- Editorial Reviews
In one volume, quilters will find 200 classic blocks that they can use to hone their sewing skills, in block exchanges or to create wonderful block sampler quilts. In this impressive collection, the author organizes the blocks in groups of 2 × 2, 3 × 3, 4 × 4, and 6 × 6 grids with instructions and math provided for 6-, 9- and 12-inch blocks. This book is a block library that will be quilters’ go-to source for reference, inspiration and instruction.
With the exception of a few that were designed by the author, the block designs are all nearly 100 years old. Some designs are still sewn to this day, but many deserve new recognition and use by today’s quilters.
Includes instructions on constructing half-square and quarter-square triangles, flying geese, square-in-a-squares and parallel blocks.
- A browser’s delight: the four-color photography provides color and fabric-choice inspiration to quilters, and each block’s evocative name recalls quilting’s rich history.
- Clear instructions and expert advice: exploded diagrams of each block make construction a snap without special rulers. Tips on fabric selection, color choice, cutting pressing and sewing
- No math: The author provides accurate dimensions for each cut so that quilters can easily size their blocks for 6-, 9- or 12-inches
Wisconsin Bookwatch, November 2016
"Block Genius: Over 201 Pieced Quilt Blocks with No Math Charts" by needlecraft expert and photographer Sue Voegtlin is comprised of 201 classic blocks that can usefully sewing skills, make block exchanges, and/or simple create wonderful block sampler quilts.
Block Genius organizes and presents the blocks in groups of 2 × 2, 3 × 3, 4 × 4, and 6 × 6 grids with instructions and math provided for 6-, 9- and 12-inch blocks. A veritable block library that will be the quilters practical go-to source for reference, inspiration and instruction.
With the exception of a few that were designed by Sue Voegtlin, the block designs presented are all nearly 100 years old. Some designs are still sewn to this day, but many deserve new recognition and use by today's quilters. Of special note is that four-color photography provides color and fabric-choice inspiration to quilters, and each block's evocative name recalls quilting's rich history.Clear instructions and expert advice: exploded diagrams of each block make construction a snap without special rulers. Tips on fabric selection, color choice, cutting pressing and sewing. Simply stated, "Block Genius" is unreservedly recommended for both personal and community library needlecraft instructional reference collections.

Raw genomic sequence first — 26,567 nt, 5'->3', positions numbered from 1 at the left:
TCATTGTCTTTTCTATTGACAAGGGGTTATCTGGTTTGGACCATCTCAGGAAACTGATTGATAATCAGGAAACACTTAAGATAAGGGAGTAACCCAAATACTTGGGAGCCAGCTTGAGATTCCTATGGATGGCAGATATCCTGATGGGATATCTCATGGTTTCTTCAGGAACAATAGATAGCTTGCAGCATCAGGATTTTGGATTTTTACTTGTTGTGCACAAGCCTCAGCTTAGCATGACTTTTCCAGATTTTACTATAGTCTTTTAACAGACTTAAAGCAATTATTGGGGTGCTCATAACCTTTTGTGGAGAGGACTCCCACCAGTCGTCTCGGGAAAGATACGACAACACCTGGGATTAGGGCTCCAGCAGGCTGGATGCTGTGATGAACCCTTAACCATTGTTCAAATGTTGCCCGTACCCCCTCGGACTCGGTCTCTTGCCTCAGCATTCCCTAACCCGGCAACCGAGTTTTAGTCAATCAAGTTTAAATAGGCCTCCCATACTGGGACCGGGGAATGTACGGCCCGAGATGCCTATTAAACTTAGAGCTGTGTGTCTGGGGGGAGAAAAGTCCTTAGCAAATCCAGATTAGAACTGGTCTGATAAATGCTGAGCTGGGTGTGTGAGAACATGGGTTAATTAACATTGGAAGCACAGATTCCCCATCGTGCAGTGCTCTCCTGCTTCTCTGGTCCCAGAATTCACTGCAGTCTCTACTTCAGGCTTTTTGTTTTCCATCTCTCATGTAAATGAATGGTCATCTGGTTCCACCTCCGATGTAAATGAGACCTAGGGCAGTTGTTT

Foreword Reviews, Cozy Up Special Section, Winter 2016 issue
In Block Genius, Sue Voegtlin aims to take the guesswork—and the math—out of quilting for quilters of all skill levels. She does this by providing exploded diagrams for more than 200 quilt blocks worked on grids of 2x2, 3x3, 4x4, or 6x6 blocks that can produce 6-, 9- or 12-inch squares.
The book includes tips for success and tutorials for making common shapes used in the blocks such as half-square triangles, quarter-square triangles, flying geese, and square in a square, as well as sewing partial seams, parallel seams, adding corners, adding triangles to a square, and sewing triangles in a row. Each of the blocks is shown in a sewn swatch and a diagram that explains how to sew the block together, making it easy for newer and experienced quilters to choose blocks to practice with or pull together for projects.
Ideas for setting blocks in a quilt are given at the back of the book to further inspire readers to make their own projects from the given blocks.
This is an easy, no-math, low-stress way to get started quilting or to make a quilted project fast without having to measure or think about what sorts and sizes of pieces are needed.
A Compendium of Quilts Blocks, by Penny Haren. Checker News Blog, September 26, 2016
Block Genius by Sue Voeglin provides everyone with the skills to dissect blocks into units that are easy to piece in multiple sizes. Most of the 200 blocks are classics but there are a few added bonuses designed by the author herself!
The blocks are divided into sections that play well together- those based on two, three, four and six grids. Then measurements are provided to cut and sew them into six; nine; and twelve-inch blocks.
Over a year in the making, this book is a true labor of love! Sue is an amazing photographer – and therefore has a phenomenal sense of color. Seeing the blocks in different colorways makes this a resource guide that is a pleasure to browse as well. Here is just a sampling of the treats that are hidden inside.
Clear instructions and exploded diagrams make cutting and sewing these designs a breeze. But, there are detailed instructions on how to make half-square triangles; quarter-square triangles; flying geese units; square in a square and parallel blocks.
Many of the blocks are old favorites but many of them are antique blocks that deserve a spot in the sun once more. This is a reference guide that is destined to be a must have in every quilter’s library!